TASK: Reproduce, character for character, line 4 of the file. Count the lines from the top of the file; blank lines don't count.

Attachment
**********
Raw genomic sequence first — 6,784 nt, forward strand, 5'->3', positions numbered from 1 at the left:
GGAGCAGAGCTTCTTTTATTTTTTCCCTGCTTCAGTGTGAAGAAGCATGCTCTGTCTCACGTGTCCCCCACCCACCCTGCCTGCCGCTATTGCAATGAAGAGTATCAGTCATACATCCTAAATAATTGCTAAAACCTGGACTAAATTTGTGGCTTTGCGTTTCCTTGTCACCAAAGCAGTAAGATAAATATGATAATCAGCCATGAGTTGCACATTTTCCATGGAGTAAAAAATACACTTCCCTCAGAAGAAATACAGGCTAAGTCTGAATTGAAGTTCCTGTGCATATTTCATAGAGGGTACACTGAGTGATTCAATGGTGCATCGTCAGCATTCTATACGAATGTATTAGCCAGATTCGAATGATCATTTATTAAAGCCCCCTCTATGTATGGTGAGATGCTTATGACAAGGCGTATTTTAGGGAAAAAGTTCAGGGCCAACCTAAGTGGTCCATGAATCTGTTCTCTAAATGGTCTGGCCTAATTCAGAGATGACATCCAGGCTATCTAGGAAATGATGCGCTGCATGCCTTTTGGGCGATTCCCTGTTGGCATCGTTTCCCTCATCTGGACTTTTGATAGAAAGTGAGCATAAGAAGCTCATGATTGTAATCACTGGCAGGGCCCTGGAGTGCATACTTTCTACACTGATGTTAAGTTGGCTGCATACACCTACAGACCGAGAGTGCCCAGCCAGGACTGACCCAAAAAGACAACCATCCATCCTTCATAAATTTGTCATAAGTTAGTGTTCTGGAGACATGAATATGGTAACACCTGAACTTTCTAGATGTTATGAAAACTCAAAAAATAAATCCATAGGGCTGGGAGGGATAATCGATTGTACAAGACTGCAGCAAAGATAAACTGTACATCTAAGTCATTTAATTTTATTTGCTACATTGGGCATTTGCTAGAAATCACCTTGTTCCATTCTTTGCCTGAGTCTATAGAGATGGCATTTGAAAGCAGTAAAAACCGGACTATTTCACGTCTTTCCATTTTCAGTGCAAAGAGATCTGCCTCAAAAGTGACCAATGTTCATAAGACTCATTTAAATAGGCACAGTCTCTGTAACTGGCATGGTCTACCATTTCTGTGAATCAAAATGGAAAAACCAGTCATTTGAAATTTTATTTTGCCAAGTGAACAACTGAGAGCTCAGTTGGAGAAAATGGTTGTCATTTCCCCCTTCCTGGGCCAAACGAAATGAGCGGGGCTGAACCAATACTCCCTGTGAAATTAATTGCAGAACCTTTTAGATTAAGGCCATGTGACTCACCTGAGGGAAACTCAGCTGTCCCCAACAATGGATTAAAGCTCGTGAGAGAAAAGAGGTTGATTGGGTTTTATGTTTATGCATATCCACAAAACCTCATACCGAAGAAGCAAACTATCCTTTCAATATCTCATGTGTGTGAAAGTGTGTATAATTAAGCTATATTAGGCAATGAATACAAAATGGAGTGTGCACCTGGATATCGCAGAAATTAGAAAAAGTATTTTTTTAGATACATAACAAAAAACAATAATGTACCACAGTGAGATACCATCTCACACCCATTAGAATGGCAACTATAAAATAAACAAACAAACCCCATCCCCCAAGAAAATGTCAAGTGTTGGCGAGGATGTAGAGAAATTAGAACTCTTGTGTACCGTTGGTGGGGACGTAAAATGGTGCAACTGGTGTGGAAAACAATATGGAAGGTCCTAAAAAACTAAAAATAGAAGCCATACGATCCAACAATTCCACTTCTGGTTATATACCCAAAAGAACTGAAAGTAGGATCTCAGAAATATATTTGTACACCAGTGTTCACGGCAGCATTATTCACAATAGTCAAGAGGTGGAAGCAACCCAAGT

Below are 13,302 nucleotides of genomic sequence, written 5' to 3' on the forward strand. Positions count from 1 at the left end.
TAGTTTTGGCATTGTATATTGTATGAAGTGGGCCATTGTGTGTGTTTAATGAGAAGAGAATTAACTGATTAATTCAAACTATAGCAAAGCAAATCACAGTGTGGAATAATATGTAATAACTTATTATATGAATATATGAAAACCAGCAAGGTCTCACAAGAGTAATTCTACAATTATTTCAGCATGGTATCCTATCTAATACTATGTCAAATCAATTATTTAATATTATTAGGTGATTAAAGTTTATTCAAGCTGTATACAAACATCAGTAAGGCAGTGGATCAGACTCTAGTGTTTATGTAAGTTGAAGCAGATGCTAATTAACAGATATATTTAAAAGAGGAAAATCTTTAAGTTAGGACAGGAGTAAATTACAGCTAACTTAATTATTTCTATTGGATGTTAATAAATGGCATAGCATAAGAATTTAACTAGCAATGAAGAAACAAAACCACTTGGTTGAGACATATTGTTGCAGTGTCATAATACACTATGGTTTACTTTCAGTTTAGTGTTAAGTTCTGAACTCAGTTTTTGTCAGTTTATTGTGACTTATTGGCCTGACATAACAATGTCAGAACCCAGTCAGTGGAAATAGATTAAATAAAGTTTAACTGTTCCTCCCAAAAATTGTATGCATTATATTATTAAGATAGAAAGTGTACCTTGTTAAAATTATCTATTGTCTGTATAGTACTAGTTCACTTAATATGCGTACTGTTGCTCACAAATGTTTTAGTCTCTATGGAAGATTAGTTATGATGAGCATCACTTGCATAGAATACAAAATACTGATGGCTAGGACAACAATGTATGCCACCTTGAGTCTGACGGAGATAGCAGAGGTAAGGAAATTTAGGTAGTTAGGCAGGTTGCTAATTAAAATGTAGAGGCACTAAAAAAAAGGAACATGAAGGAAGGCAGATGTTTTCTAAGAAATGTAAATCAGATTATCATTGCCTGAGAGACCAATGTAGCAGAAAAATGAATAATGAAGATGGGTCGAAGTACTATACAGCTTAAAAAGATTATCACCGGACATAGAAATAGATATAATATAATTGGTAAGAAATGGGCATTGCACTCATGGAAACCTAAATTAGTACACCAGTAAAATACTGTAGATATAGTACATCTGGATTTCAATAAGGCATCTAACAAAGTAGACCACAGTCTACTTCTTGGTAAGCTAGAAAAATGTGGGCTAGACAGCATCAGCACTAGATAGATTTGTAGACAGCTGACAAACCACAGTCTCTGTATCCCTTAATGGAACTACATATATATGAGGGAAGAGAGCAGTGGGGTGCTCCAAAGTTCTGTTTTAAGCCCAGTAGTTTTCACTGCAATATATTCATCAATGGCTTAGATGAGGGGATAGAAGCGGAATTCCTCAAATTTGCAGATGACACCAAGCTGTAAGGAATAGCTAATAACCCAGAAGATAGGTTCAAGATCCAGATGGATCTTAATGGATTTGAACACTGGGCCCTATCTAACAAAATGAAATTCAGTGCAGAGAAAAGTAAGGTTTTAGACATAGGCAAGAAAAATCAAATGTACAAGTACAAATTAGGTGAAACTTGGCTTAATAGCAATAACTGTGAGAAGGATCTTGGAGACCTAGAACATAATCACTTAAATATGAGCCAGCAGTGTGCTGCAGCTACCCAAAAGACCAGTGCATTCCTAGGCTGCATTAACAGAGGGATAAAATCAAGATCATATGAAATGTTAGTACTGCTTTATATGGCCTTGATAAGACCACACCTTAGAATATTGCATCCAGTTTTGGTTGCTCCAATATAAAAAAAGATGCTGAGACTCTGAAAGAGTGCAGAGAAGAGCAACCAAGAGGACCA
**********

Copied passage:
TAGTTTTGGCATTGTATATTGTATGAAGTGGGCCATTGTGTGTGTTTAATGAGAAGAGAATTAACTGATTAATTCAAACTATAGCAAAGCAAATCACAGTGTGGAATAATATGTAATAACTTATTATATGAATATATGAAAACCAGCAAGGTCTCACAAGAGTAATTCTACAATTATTTCAGCATGGTATCCTATCTAATACTATGTCAAATCAATTATTTAATATTATTAGGTGATTAAAGTTTATTCAAGCTGTATACAAACATCAGTAAGGCAGTGGATCAGACTCTAGTGTTTATGTAAGTTGAAGCAGATGCTAATTAACAGATATATTTAAAAGAGGAAAATCTTTAAGTTAGGACAGGAGTAAATTACAGCTAACTTAATTATTTCTATTGGATGTTAATAAATGGCATAGCATAAGAATTTAACTAGCAATGAAGAAACAAAACCACTTGGTTGAGACATATTGTTGCAGTGTCATAATACACTATGGTTTACTTTCAGTTTAGTGTTAAGTTCTGAACTCAGTTTTTGTCAGTTTATTGTGACTTATTGGCCTGACATAACAATGTCAGAACCCAGTCAGTGGAAATAGATTAAATAAAGTTTAACTGTTCCTCCCAAAAATTGTATGCATTATATTATTAAGATAGAAAGTGTACCTTGTTAAAATTATCTATTGTCTGTATAGTACTAGTTCACTTAATATGCGTACTGTTGCTCACAAATGTTTTAGTCTCTATGGAAGATTAGTTATGATGAGCATCACTTGCATAGAATACAAAATACTGATGGCTAGGACAACAATGTATGCCACCTTGAGTCTGACGGAGATAGCAGAGGTAAGGAAATTTAGGTAGTTAGGCAGGTTGCTAATTAAAATGTAGAGGCACTAAAAAAAAGGAACATGAAGGAAGGCAGATGTTTTCTAAGAAATGTAAATCAGATTATCATTGCCTGAGAGACCAATGTAGCAGAAAAATGAATAATGAAGATGGGTCGAAGTACTATACAGCTTAAAAAGATTATCACCGGACATAGAAATAGATATAATATAATTGGTAAGAAATGGGCATTGCACTCATGGAAACCTAAATTAGTACACCAGTAAAATACTGTAGATATAGTACATCTGGATTTCAATAAGGCATCTAACAAAGTAGACCACAGTCTACTTCTTGGTAAGCTAGAAAAATGTGGGCTAGACAGCATCAGCACTAGATAGATTTGTAGACAGCTGACAAACCACAGTCTCTGTATCCCTTAATGGAACTACATATATATGAGGGAAGAGAGCAGTGGGGTGCTCCAAAGTTCTGTTTTAAGCCCAGTAGTTTTCACTGCAATATATTCATCAATGGCTTAGATGAGGGGATAGAAGCGGAATTCCTCAAATTTGCAGATGACACCAAGCTGTAAGGAATAGCTAATAACCCAGAAGATAGGTTCAAGATCCAGATGGATCTTAATGGATTTGAACACTGGGCCCTATCTAACAAAATGAAATTCAGTGCAGAGAAAAGTAAGGTTTTAGACATAGGCAAGAAAAATCAAATGTACAAGTACAAATTAGGTGAAACTTGGCTTAATAGCAATAACTGTGAGAAGGATCTTGGAGACCTAGAACATAATCACTTAAATATGAGCCAGCAGTGTGCTGCAGCTACCCAAAAGACCAGTGCATTCCTAGGCTGCATTAACAGAGGGATAAAATCAAGATCATATGAAATGTTAGTACTGCTTTATATGGCCTTGATAAGACCACACCTTAGAATATTGCATCCAGTTTTGGTTGCTCCAATATAAAAAAAGATGCTGAGACTCTGAAAGAGTGCAGAGAAGAGCAACCAAGAGGACCA